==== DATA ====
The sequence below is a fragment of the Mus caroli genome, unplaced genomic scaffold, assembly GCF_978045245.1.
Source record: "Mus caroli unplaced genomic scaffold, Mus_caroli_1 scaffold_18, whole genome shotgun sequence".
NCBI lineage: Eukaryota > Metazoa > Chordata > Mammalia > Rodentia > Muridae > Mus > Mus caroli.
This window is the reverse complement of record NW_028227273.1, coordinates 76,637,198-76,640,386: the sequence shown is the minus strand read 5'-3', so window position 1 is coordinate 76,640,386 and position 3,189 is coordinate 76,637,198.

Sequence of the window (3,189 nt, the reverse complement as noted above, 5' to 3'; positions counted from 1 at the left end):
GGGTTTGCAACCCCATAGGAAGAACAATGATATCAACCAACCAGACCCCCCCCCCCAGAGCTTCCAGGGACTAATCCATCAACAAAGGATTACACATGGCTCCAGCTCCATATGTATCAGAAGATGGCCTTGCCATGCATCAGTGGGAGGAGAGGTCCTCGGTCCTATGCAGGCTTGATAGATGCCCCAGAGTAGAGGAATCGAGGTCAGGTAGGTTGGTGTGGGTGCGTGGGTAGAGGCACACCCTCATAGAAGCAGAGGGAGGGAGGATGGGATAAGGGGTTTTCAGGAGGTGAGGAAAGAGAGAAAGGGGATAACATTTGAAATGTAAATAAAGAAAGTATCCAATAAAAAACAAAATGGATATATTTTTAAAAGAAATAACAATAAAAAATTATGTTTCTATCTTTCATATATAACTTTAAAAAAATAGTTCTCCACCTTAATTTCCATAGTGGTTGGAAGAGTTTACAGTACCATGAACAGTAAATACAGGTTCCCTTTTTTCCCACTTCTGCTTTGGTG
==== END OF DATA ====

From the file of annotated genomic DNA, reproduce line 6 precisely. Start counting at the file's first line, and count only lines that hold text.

GGGTTTGCAACCCCATAGGAAGAACAATGATATCAACCAACCAGACCCCCCCCCCCAGAGCTTCCAGGGACTAATCCATCAACAAAGGATTACACATGGCTCCAGCTCCATATGTATCAGAAGATGGCCTTGCCATGCATCAGTGGGAGGAGAGGTCCTCGGTCCTATGCAGGCTTGATAGATGCCCCAGAGTAGAGGAATCGAGGTCAGGTAGGTTGGTGTGGGTGCGTGGGTAGAGGCACACCCTCATAGAAGCAGAGGGAGGGAGGATGGGATAAGGGGTTTTCAGGAGGTGAGGAAAGAGAGAAAGGGGATAACATTTGAAATGTAAATAAAGAAAGTATCCAATAAAAAACAAAATGGATATATTTTTAAAAGAAATAACAATAAAAAATTATGTTTCTATCTTTCATATATAACTTTAAAAAAATAGTTCTCCACCTTAATTTCCATAGTGGTTGGAAGAGTTTACAGTACCATGAACAGTAAATACAGGTTCCCTTTTTTCCCACTTCTGCTTTGGTG